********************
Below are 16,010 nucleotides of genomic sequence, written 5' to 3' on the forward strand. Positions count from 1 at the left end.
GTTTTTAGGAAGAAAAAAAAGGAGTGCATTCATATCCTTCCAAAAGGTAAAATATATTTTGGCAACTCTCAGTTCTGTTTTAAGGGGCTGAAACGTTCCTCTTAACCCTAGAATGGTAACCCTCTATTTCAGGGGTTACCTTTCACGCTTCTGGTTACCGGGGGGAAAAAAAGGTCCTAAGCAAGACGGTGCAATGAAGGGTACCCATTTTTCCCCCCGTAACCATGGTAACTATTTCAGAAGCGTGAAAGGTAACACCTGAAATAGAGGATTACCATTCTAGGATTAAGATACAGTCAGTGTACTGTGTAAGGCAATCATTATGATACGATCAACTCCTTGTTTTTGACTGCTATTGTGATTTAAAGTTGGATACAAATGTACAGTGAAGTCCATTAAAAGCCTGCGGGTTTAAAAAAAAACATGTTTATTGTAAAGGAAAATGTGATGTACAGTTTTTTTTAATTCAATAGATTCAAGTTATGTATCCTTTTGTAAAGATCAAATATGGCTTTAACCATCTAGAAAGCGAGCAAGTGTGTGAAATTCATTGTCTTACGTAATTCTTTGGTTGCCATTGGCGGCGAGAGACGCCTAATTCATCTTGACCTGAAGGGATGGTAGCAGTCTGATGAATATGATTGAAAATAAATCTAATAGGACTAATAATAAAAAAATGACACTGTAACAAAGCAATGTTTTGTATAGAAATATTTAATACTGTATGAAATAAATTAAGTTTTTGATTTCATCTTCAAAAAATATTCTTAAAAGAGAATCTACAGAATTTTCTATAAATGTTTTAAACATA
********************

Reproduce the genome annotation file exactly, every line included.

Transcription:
Below are 16,010 nucleotides of genomic sequence, written 5' to 3' on the forward strand. Positions count from 1 at the left end.
GTTTTTAGGAAGAAAAAAAAGGAGTGCATTCATATCCTTCCAAAAGGTAAAATATATTTTGGCAACTCTCAGTTCTGTTTTAAGGGGCTGAAACGTTCCTCTTAACCCTAGAATGGTAACCCTCTATTTCAGGGGTTACCTTTCACGCTTCTGGTTACCGGGGGGAAAAAAAGGTCCTAAGCAAGACGGTGCAATGAAGGGTACCCATTTTTCCCCCCGTAACCATGGTAACTATTTCAGAAGCGTGAAAGGTAACACCTGAAATAGAGGATTACCATTCTAGGATTAAGATACAGTCAGTGTACTGTGTAAGGCAATCATTATGATACGATCAACTCCTTGTTTTTGACTGCTATTGTGATTTAAAGTTGGATACAAATGTACAGTGAAGTCCATTAAAAGCCTGCGGGTTTAAAAAAAAACATGTTTATTGTAAAGGAAAATGTGATGTACAGTTTTTTTTAATTCAATAGATTCAAGTTATGTATCCTTTTGTAAAGATCAAATATGGCTTTAACCATCTAGAAAGCGAGCAAGTGTGTGAAATTCATTGTCTTACGTAATTCTTTGGTTGCCATTGGCGGCGAGAGACGCCTAATTCATCTTGACCTGAAGGGATGGTAGCAGTCTGATGAATATGATTGAAAATAAATCTAATAGGACTAATAATAAAAAAATGACACTGTAACAAAGCAATGTTTTGTATAGAAATATTTAATACTGTATGAAATAAATTAAGTTTTTGATTTCATCTTCAAAAAATATTCTTAAAAGAGAATCTACAGAATTTTCTATAAATGTTTTAAACATA